Less impressive, but still highly watchable, were Allied, The Great Wall, and The Greatest Showman. While projectors can’t yet equal the levels of HDR that the best flat screen sets offer, they still provide an image with more pop than SDR can manage. For SDR sources, a set’s gamma can remain the same even when the overall brightness level is shifted up or down. The gamma for HDR sources (the so-called PQ curve) is more critical of overall level, which can only be set properly through calibration. But HDR standards were set with flat screen sets in mind, and don't apply rigorously to projectors, none of which can equal the peak brightness levels of their LCD or LCOS flat screen siblings. I’ll have more to say about that, as well as other critical aspects of the VPL-VW285's performance and specifications, in Part 2.

COMMENTS
drny's picture

Now the bad news for Sony's new 4k projectors is that their arch nemesis JVC, is finally fully on board with 4k (RS45000K doesn't count, too expensive).
JVC's DLA-N5, N7, NX9 now have three DLP chips.
I expect Sony's new line up will come at a lower price point compared to JVC's new 4k Line up.
Tom, hopefully next year you could give us a three way shoot out between Sony, JVC, and a yet to be realized Epson 4k projector.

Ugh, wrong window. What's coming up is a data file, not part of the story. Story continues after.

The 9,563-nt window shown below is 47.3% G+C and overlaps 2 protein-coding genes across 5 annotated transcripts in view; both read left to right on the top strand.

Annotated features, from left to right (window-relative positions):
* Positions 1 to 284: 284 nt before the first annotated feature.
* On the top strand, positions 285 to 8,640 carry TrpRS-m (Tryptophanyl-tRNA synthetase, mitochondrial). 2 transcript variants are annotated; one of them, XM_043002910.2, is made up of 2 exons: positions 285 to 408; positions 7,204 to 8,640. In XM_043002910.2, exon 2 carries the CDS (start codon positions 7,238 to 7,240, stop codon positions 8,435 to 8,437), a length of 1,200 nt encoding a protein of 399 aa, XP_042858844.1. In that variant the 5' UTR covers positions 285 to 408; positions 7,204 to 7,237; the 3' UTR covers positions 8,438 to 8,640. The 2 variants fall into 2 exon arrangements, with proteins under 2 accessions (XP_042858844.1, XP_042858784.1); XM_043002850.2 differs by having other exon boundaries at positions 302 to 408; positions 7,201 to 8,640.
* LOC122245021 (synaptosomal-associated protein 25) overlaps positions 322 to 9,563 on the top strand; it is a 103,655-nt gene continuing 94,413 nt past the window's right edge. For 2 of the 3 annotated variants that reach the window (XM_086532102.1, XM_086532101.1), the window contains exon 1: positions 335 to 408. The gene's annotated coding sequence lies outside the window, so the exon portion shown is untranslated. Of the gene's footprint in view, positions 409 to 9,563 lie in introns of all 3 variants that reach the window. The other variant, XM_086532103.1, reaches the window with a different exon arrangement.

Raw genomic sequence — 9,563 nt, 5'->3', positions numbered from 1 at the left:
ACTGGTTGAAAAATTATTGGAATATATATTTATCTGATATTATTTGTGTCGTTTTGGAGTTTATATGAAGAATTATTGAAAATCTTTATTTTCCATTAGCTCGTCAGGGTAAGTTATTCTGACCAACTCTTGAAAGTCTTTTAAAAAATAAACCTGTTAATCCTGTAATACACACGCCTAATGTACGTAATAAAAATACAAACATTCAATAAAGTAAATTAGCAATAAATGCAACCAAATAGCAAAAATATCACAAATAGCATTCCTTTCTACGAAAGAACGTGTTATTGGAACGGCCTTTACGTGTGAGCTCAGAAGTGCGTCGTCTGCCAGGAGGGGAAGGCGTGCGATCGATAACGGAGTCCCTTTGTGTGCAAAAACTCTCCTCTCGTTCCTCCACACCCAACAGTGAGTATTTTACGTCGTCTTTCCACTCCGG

Come on Epson you are the volume king, bring on the juice with full native 4k affordable projector line up.
Tom, don't let your old Editor (my man Rob Sabin, now at Projector Central) steal your thunder.

JB1969's picture

Thanks Tom, I always enjoy your articles. I have a question regarding the projector’s 4096 x 2160 resolution. How does this work with a 16 x 9 fixed screen? You had mentioned that the extra pixels will simply be unused. Does that mean there will be letterbox bars on the sides of the picture when watching 3840 x 2160 consumer 4k content? If that’s the case I guess we could zoom in until the letterbox bars on the sides are off screen (masked by the black velvet frame)? Also, how does it work when watching a standard Blu-ray upscaled to the projector’s native resolution (same scenario I’m assuming?). I have a 16 x 9 screen and watch all kinds of program material in different formats/aspect ratios (I currently have a 1080p projector). Any insight is appreciated!